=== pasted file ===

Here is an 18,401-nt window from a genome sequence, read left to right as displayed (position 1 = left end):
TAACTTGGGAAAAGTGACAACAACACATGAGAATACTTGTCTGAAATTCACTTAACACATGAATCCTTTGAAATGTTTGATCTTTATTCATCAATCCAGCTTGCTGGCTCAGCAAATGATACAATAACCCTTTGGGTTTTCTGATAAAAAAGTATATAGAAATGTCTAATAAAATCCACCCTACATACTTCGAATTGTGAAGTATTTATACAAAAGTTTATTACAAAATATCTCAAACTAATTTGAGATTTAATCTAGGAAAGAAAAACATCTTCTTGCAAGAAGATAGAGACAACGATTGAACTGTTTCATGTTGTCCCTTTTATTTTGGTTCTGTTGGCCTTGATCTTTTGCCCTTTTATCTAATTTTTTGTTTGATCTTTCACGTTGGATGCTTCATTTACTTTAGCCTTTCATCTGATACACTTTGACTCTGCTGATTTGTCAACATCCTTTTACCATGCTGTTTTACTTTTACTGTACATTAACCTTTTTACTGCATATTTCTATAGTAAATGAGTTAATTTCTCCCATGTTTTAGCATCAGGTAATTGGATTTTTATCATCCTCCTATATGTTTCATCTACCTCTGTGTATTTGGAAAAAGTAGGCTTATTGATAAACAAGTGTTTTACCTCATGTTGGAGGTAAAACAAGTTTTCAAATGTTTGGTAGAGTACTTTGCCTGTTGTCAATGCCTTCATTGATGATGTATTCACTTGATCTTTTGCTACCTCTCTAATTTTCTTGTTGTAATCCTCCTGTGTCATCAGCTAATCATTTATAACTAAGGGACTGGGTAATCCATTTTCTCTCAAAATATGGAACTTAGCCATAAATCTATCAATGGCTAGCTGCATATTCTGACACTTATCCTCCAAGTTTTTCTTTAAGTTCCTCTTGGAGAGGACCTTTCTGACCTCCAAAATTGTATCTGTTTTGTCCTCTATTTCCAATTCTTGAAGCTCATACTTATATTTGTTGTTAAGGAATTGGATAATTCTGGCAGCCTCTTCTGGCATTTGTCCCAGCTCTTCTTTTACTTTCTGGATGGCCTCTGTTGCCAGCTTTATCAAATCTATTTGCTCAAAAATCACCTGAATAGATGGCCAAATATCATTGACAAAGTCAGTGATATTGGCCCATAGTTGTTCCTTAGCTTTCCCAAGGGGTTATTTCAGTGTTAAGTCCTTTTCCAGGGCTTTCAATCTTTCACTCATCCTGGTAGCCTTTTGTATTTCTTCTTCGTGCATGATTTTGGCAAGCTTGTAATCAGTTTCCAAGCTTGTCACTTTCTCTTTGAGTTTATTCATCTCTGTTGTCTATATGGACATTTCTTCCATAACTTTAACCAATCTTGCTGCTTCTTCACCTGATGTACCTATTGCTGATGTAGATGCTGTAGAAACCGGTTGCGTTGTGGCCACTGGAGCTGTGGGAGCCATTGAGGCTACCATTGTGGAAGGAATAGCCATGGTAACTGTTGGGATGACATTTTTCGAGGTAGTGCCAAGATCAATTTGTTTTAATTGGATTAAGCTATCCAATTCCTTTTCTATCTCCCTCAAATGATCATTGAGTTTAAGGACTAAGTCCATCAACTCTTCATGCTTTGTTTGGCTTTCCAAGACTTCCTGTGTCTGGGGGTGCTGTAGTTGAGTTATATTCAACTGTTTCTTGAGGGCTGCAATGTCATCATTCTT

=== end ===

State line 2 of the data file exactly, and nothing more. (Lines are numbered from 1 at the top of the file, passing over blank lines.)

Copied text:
TAACTTGGGAAAAGTGACAACAACACATGAGAATACTTGTCTGAAATTCACTTAACACATGAATCCTTTGAAATGTTTGATCTTTATTCATCAATCCAGCTTGCTGGCTCAGCAAATGATACAATAACCCTTTGGGTTTTCTGATAAAAAAGTATATAGAAATGTCTAATAAAATCCACCCTACATACTTCGAATTGTGAAGTATTTATACAAAAGTTTATTACAAAATATCTCAAACTAATTTGAGATTTAATCTAGGAAAGAAAAACATCTTCTTGCAAGAAGATAGAGACAACGATTGAACTGTTTCATGTTGTCCCTTTTATTTTGGTTCTGTTGGCCTTGATCTTTTGCCCTTTTATCTAATTTTTTGTTTGATCTTTCACGTTGGATGCTTCATTTACTTTAGCCTTTCATCTGATACACTTTGACTCTGCTGATTTGTCAACATCCTTTTACCATGCTGTTTTACTTTTACTGTACATTAACCTTTTTACTGCATATTTCTATAGTAAATGAGTTAATTTCTCCCATGTTTTAGCATCAGGTAATTGGATTTTTATCATCCTCCTATATGTTTCATCTACCTCTGTGTATTTGGAAAAAGTAGGCTTATTGATAAACAAGTGTTTTACCTCATGTTGGAGGTAAAACAAGTTTTCAAATGTTTGGTAGAGTACTTTGCCTGTTGTCAATGCCTTCATTGATGATGTATTCACTTGATCTTTTGCTACCTCTCTAATTTTCTTGTTGTAATCCTCCTGTGTCATCAGCTAATCATTTATAACTAAGGGACTGGGTAATCCATTTTCTCTCAAAATATGGAACTTAGCCATAAATCTATCAATGGCTAGCTGCATATTCTGACACTTATCCTCCAAGTTTTTCTTTAAGTTCCTCTTGGAGAGGACCTTTCTGACCTCCAAAATTGTATCTGTTTTGTCCTCTATTTCCAATTCTTGAAGCTCATACTTATATTTGTTGTTAAGGAATTGGATAATTCTGGCAGCCTCTTCTGGCATTTGTCCCAGCTCTTCTTTTACTTTCTGGATGGCCTCTGTTGCCAGCTTTATCAAATCTATTTGCTCAAAAATCACCTGAATAGATGGCCAAATATCATTGACAAAGTCAGTGATATTGGCCCATAGTTGTTCCTTAGCTTTCCCAAGGGGTTATTTCAGTGTTAAGTCCTTTTCCAGGGCTTTCAATCTTTCACTCATCCTGGTAGCCTTTTGTATTTCTTCTTCGTGCATGATTTTGGCAAGCTTGTAATCAGTTTCCAAGCTTGTCACTTTCTCTTTGAGTTTATTCATCTCTGTTGTCTATATGGACATTTCTTCCATAACTTTAACCAATCTTGCTGCTTCTTCACCTGATGTACCTATTGCTGATGTAGATGCTGTAGAAACCGGTTGCGTTGTGGCCACTGGAGCTGTGGGAGCCATTGAGGCTACCATTGTGGAAGGAATAGCCATGGTAACTGTTGGGATGACATTTTTCGAGGTAGTGCCAAGATCAATTTGTTTTAATTGGATTAAGCTATCCAATTCCTTTTCTATCTCCCTCAAATGATCATTGAGTTTAAGGACTAAGTCCATCAACTCTTCATGCTTTGTTTGGCTTTCCAAGACTTCCTGTGTCTGGGGGTGCTGTAGTTGAGTTATATTCAACTGTTTCTTGAGGGCTGCAATGTCATCATTCTT